Tuesday postscript: Could Tigers’ bullpen debate impact starter debate?
It’s not often that Jim Leyland cites statistics in his pregame media session. It’s not that he’s anti-stats, but he’s not heavily reliant on them on his decisions, so it doesn’t come up a whole lot. It came up Tuesday when I asked him if the Tigers would be looking at their matchups over the season’s first week and take those into consideration when they have to decide at the end of the spring how they’ll go with their bullpen.
They know the matchups with other teams, and they know the pitching depth that other teams had last year.
“I know the six-starter thing will play out fine,” Leyland said. “I’m not really worried about that.”
That was during his pregame talk. After Drew Smyly turned in a performance that was better than the numbers suggested, Leyland sounded much the same message.
“It’s a good situation to have,” Leyland said. “We have six capable starters. If things play out normal, you usually use about 10 during the regular season. It’s nice to have six definites.”
He had an average behind the numbers, as a look at baseball-reference.com later confirmed. There were 304 pitchers used for at least one start in the Major Leagues last year. Divide that by 30 teams, and your average is just barely over 10 per team.
If you only consider pitchers who made more than one start, the total only drops slightly to 279, an average of 9.3 per team.
In other words, as mentioned on the site today, bullpen depth is important. I referenced those same stats there. Since there’s a little more room here, check out the breakdown by team. The first number of the total number of starters used. The second number is the number of pitchers used for multiple starts, if there’s a difference:
- AL East: Blue Jays 12, O’s 12, Red Sox 9, Yankees 8(7), Rays 8(7)
- AL Central: Royals 13(12), Twins 12, White Sox 12(9), Indians 10, Tigers 10(9)
- AL West: Rangers 11(10), A’s 10, Angels 8(7), Mariners 7
- NL East: Mets 13(12), Braves 10(9), Marlins 10(8), Phillies 9(7), Nationals 8(7)
- NL Central: Cubs 12(11), Brewers 11(10), Astros 11(10), Pirates 10, Cardinals 8(7), Reds 6(5)
- NL West: Padres 15(13), Rockies 14, Diamondbacks 9, Dodgers 9, Giants 7(5)
A couple points here:
- Different teams have different reasons for using the number of starters they used. The Blue Jays were devastated by injuries, but the Orioles were using a revolving door at times last season trying to find who could be effective. The Dodgers had nine, but they traded for two of them around the deadline, and they traded one of them away. The Tigers had a mix of injuries and trades. The Reds and Giants not only had very healthy rotations, they also had very good ones.
- You can look through the standings and see teams that made the playoffs with a high number of starters used, including the O’s, Rangers, A’s, Tigers and Braves in double digits. But while the numbers show how many different starters were used, they don’t show how well those extra starters performed, or what the teams’ records were when they had to go to eighth, ninth or 10th starters. The Tigers, obviously, got way more contributions out of their top five than they did out of Jacob Turner, Casey Crosby and Duane Below. But there’s also a case to be made that they might not have even gotten to the playoffs without Anibal Sanchez down the stretch. So while the numbers reinforce the point that teams need to have options at starter, it doesn’t necessarily mean that teams need six very good starters. In the Tigers’ case, though, you can make the argument.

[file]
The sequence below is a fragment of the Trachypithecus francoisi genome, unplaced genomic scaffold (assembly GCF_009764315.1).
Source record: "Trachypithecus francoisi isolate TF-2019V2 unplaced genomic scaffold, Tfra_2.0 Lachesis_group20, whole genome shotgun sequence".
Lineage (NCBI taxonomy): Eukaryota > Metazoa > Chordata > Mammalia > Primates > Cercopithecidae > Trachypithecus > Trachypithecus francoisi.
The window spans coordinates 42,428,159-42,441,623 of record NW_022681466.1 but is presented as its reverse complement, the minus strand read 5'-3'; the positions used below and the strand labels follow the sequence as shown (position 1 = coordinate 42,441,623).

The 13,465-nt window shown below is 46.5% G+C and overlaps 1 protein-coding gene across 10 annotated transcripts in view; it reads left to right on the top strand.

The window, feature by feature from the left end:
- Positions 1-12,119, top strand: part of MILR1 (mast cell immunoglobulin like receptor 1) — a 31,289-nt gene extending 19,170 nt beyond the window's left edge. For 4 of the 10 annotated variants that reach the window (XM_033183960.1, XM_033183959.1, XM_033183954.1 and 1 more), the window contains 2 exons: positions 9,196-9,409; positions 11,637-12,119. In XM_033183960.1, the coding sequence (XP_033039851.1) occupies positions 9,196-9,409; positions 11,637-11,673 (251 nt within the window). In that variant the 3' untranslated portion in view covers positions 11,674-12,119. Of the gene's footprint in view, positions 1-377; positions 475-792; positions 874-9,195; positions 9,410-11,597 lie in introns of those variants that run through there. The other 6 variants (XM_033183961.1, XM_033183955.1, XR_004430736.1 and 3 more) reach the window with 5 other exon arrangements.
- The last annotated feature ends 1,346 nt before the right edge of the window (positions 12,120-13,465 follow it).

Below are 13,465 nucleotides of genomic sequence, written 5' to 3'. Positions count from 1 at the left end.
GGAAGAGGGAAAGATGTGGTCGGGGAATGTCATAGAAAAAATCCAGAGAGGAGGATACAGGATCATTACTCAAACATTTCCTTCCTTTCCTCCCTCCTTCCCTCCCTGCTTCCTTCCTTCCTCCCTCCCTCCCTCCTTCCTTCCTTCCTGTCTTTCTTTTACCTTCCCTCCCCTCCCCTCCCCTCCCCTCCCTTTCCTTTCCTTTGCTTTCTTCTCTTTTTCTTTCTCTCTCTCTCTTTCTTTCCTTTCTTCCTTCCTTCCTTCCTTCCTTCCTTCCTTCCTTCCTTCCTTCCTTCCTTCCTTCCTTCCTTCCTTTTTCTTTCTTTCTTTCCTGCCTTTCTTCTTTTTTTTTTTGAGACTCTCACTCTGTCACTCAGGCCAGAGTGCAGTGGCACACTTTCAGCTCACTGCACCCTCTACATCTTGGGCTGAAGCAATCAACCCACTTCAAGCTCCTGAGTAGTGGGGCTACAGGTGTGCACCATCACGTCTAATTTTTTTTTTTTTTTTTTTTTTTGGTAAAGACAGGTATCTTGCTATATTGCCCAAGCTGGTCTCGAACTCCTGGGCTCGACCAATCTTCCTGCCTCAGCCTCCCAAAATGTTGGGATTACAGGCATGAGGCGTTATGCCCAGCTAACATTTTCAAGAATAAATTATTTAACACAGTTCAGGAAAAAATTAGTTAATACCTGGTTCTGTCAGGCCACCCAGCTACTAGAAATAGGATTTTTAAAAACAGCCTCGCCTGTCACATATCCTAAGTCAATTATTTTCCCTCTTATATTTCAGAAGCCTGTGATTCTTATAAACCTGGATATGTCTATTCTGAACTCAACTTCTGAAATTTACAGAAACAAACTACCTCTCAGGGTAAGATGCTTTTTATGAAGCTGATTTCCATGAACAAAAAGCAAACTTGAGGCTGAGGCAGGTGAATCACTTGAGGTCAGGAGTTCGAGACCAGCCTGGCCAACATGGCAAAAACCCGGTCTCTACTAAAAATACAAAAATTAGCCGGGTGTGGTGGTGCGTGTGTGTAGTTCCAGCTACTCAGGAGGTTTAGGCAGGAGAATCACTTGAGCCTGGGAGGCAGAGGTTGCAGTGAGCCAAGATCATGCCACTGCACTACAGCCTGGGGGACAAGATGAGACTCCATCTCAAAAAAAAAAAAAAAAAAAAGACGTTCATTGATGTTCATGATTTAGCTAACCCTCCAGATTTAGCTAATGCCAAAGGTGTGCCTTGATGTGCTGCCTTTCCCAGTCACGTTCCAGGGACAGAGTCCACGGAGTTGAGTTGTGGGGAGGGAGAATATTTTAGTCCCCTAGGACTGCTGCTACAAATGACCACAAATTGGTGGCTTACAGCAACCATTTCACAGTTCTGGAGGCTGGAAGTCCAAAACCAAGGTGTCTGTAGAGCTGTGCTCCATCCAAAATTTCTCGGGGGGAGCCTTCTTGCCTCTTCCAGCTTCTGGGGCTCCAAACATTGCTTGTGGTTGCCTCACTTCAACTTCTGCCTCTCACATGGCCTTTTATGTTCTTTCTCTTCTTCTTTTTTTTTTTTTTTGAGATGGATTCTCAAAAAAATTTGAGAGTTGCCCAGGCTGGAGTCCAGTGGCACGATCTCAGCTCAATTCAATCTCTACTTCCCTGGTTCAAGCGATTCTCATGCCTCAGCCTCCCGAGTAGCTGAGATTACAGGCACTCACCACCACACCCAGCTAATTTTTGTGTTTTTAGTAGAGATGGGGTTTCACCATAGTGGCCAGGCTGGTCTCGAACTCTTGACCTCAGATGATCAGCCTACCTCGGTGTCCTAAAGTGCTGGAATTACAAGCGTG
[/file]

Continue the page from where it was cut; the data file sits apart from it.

Breaking down teams’ records when they had guys starting who did not begin the year in the rotation, of course, is a whole other project.
There’s a whole different depth issue to be made in the bullpen when you consider the closer by committee concept, which Leyland says is a possibility. The more relievers that are part of a committee, the less certainty in the roles behind the closer. If Joaquin Benoit has to be reserved on some days for a potential closing chance if a certain part of the Twins order comes up, that takes him out of consideration for the eighth inning. If Phil Coke is being held back for a potential ninth-inning matchup with Joe Mauer and Justin Morneau on Opening Day, then he isn’t available for another lefty-lefty matchup in the seventh.
It’s very difficult to see the Tigers going with a closer by committee and not taking at least a second left-hander. They could go with only Phil Coke and justify it by arguing that Al Alburquerque and Brayan Villarreal have the kind of arsenal that gets right- and left-handed hitters out, and they’d have a point, but there are situations where you want a left-handed batter seeing a left-handed pitcher.
The more potential matchup guys you have in the bullpen, as well, the less room you have for a long reliever. Drew Smyly, of course, could fill both roles. He essentially did that last fall.
GM Dave Dombrowski was quoted in the Detroit News last week saying both Smyly and Porcello “will be quality Major League starters this year, and both deserve to start.” But at some point, the depth of a bullpen that doesn’t have one set closer might make the case for Smyly to be used in the bullpen.
There’s a trade-off there, though, because it would be a case for keeping both Porcello and Smyly without having Smyly stretched out as a starter. If the primary reason for keeping both is to have insurance, one can make the case that it’s better to keep Smyly at Triple-A Toledo. If the primary reason is to have the best 12 pitchers possible on the staff, it’s tough to send Smyly to the Mud Hens.